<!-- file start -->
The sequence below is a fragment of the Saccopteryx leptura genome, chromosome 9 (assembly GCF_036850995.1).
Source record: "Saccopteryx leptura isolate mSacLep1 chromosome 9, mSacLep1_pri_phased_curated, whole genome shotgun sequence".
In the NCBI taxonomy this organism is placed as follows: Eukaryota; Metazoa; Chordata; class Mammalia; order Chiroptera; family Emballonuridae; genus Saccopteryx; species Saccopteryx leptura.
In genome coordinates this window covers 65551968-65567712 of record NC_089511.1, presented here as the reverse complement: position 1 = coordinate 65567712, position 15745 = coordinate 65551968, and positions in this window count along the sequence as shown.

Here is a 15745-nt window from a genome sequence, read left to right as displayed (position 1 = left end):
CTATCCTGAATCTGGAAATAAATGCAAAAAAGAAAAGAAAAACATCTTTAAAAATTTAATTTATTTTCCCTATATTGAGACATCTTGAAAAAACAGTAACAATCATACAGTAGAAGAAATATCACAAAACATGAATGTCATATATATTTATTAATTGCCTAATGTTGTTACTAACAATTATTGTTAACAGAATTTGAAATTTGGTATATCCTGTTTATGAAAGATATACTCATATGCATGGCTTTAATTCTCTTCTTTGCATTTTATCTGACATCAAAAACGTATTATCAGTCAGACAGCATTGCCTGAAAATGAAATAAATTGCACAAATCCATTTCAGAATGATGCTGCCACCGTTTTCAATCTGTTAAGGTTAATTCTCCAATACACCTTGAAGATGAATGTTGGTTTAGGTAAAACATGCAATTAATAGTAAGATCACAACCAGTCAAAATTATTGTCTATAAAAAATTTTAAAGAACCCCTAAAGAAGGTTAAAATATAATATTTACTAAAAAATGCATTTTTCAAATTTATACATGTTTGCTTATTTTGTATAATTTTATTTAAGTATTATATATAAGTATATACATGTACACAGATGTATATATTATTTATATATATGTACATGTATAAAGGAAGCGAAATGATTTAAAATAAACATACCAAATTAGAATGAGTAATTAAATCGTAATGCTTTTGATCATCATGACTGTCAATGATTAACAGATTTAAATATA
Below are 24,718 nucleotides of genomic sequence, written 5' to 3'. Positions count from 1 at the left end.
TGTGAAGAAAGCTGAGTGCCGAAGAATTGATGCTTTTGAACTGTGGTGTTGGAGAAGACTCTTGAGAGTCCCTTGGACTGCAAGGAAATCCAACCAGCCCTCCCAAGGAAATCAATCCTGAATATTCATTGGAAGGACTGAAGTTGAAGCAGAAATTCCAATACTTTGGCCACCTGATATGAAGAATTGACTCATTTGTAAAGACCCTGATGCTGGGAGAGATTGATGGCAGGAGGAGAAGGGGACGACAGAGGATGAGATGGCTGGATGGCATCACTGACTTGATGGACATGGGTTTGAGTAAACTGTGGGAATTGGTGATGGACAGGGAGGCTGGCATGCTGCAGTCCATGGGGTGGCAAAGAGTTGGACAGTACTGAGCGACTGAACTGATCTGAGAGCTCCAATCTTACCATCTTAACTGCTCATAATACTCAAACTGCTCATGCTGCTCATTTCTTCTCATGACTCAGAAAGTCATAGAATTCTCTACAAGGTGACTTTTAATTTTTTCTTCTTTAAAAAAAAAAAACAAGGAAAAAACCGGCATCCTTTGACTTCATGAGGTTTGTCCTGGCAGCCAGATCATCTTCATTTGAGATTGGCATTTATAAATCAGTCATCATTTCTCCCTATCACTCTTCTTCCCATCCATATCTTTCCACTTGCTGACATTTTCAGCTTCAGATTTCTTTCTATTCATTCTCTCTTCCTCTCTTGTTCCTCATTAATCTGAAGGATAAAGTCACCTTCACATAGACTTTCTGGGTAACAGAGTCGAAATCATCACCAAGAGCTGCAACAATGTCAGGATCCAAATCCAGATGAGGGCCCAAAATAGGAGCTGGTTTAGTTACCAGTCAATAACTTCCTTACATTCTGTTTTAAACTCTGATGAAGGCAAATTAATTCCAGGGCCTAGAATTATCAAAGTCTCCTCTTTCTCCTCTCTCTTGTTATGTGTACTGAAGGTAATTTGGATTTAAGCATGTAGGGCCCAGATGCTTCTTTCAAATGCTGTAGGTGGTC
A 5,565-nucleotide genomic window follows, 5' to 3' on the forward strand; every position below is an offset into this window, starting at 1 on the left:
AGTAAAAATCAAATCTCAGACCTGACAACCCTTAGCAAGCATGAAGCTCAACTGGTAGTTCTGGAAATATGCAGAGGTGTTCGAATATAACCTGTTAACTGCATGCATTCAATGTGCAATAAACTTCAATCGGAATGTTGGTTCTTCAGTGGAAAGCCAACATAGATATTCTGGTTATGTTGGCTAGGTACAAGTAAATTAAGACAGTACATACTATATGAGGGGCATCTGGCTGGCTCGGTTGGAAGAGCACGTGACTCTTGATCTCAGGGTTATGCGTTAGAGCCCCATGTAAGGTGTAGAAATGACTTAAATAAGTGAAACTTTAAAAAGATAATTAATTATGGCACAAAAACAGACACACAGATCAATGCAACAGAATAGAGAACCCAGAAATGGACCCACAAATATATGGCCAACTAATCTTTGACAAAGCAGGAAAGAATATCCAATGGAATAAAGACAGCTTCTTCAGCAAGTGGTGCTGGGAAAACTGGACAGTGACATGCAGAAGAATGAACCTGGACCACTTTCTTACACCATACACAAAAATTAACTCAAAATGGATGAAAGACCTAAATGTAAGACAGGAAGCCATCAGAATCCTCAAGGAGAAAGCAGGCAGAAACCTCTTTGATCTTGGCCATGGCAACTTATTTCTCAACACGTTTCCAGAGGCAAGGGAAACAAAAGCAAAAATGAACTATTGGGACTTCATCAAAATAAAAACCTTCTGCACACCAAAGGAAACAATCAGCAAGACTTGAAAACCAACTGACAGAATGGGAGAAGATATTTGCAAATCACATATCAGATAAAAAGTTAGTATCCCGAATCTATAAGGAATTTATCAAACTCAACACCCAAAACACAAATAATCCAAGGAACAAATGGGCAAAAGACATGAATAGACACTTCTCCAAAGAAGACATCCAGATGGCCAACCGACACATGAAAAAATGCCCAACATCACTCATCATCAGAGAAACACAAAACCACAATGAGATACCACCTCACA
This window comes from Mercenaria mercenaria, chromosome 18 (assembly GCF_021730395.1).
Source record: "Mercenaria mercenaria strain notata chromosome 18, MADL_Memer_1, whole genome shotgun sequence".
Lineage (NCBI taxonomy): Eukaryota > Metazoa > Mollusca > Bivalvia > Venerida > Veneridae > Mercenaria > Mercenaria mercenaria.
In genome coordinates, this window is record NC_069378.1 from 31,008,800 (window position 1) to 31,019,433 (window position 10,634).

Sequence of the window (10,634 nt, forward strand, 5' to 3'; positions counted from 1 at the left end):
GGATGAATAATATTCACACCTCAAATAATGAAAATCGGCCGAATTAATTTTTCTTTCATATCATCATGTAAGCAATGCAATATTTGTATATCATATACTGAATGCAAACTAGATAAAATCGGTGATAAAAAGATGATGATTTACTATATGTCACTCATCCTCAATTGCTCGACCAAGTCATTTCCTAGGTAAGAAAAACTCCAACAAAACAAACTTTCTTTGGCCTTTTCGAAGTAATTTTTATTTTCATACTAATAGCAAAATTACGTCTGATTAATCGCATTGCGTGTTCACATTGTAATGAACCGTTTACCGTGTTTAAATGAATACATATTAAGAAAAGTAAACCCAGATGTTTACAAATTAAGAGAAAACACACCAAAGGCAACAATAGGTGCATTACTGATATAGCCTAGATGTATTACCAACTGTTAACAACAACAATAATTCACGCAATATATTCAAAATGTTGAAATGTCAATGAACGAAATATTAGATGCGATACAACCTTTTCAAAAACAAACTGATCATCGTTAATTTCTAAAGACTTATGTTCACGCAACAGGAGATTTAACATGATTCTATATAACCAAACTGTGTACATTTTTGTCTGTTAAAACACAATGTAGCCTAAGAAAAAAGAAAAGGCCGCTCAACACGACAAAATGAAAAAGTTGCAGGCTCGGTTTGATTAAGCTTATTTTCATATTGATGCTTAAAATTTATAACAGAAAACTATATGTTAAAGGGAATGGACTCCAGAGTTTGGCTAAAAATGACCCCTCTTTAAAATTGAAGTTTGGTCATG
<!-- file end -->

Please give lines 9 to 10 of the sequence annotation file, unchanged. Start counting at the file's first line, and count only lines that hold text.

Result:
A 5,565-nucleotide genomic window follows, 5' to 3' on the forward strand; every position below is an offset into this window, starting at 1 on the left:
AGTAAAAATCAAATCTCAGACCTGACAACCCTTAGCAAGCATGAAGCTCAACTGGTAGTTCTGGAAATATGCAGAGGTGTTCGAATATAACCTGTTAACTGCATGCATTCAATGTGCAATAAACTTCAATCGGAATGTTGGTTCTTCAGTGGAAAGCCAACATAGATATTCTGGTTATGTTGGCTAGGTACAAGTAAATTAAGACAGTACATACTATATGAGGGGCATCTGGCTGGCTCGGTTGGAAGAGCACGTGACTCTTGATCTCAGGGTTATGCGTTAGAGCCCCATGTAAGGTGTAGAAATGACTTAAATAAGTGAAACTTTAAAAAGATAATTAATTATGGCACAAAAACAGACACACAGATCAATGCAACAGAATAGAGAACCCAGAAATGGACCCACAAATATATGGCCAACTAATCTTTGACAAAGCAGGAAAGAATATCCAATGGAATAAAGACAGCTTCTTCAGCAAGTGGTGCTGGGAAAACTGGACAGTGACATGCAGAAGAATGAACCTGGACCACTTTCTTACACCATACACAAAAATTAACTCAAAATGGATGAAAGACCTAAATGTAAGACAGGAAGCCATCAGAATCCTCAAGGAGAAAGCAGGCAGAAACCTCTTTGATCTTGGCCATGGCAACTTATTTCTCAACACGTTTCCAGAGGCAAGGGAAACAAAAGCAAAAATGAACTATTGGGACTTCATCAAAATAAAAACCTTCTGCACACCAAAGGAAACAATCAGCAAGACTTGAAAACCAACTGACAGAATGGGAGAAGATATTTGCAAATCACATATCAGATAAAAAGTTAGTATCCCGAATCTATAAGGAATTTATCAAACTCAACACCCAAAACACAAATAATCCAAGGAACAAATGGGCAAAAGACATGAATAGACACTTCTCCAAAGAAGACATCCAGATGGCCAACCGACACATGAAAAAATGCCCAACATCACTCATCATCAGAGAAACACAAAACCACAATGAGATACCACCTCACA